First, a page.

Kestrels very often sit on wires to hunt. This female is scanning marshy fields. It's too early for crunchy grass hoppers or many other insects so she'll be possibly looking for voles or mice.
See the two black patches on the back of her neck. Those are thought to be "false eyes" which may help ward off predators while her back is turned.
She gives me a look then goes back to scanning the fields for prey.
Eventually she heads into the field and I hope to see her kite but instead she lands in a small tree.
Kestrels are the only North American Falcon who regularly hunts by hovering (wing flapping) or kiting with spread wings in wind.
Remember last breeding season in NYC, Octavia, Pale Male's mate, would kite above the Fifth Avenue nest to summon her fledgling's eyes before she demonstrated her life lesson of the moment.
I find a new angle on the Eagle's nest.
Forgive the dreadful photograph, but when I cropped the one above down...glory be! You can see into the nest. Which appears to have the female sitting with Dad on the right.
Then I spot a Red-tailed Hawk who just might belong to the Seventh Fence Post Nest. She's too far away to see much in the way of identifying marks.
Here's the Seventh Fence Post Nest.
It looks about the same as when I was here last and no obvious occupant. I drive a little farther, stop again, and get out.
A Red-tail flies over my head.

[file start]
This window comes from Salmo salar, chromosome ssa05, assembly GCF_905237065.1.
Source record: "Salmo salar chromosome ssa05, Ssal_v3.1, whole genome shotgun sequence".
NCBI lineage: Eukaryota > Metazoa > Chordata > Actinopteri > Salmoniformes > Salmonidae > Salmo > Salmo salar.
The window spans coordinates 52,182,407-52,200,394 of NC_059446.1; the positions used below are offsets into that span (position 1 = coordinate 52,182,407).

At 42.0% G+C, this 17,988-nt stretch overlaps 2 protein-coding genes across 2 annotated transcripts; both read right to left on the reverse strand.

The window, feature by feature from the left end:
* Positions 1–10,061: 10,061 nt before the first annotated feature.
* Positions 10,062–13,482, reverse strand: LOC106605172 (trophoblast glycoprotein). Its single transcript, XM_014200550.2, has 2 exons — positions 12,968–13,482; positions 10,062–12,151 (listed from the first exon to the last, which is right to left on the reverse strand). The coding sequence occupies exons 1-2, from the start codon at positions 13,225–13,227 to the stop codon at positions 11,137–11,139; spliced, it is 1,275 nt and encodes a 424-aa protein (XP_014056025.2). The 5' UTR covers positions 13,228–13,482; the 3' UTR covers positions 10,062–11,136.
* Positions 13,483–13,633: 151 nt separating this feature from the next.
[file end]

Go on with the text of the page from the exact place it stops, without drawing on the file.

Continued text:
Adjusts her flight to the left.
Lands in the crown of an oak tree.
She gives me "the look".
Yes, this is the female.
Not only will she be bigger if you see the pair together but females just look hawier than the males do.
Hard to explain but when you've seen lots of hawks you start to get the feel of it.
Think about Pale Male's face. I know this sounds weird but he looks more big eyed and cuddly. That's the difference.
Females never look cuddly.
Speaking of which she keeps giving me "the look".
I decide to leave and find another spot to view the Eagle's nest.
See the white head center nest? Mom? Where did Dad go?
It is ever so much easier in Central Park as there is no private land so you can get much closer...and the birds don't care. Also during raptor nesting season unless there is inclement weather there are a whole lot more eyes watching what these guys are up to.
It gives you a fighting chance.
Speaking of which, I don't know if this is Mom or Dad Eagle but whoever it is, is staring at me fixedly.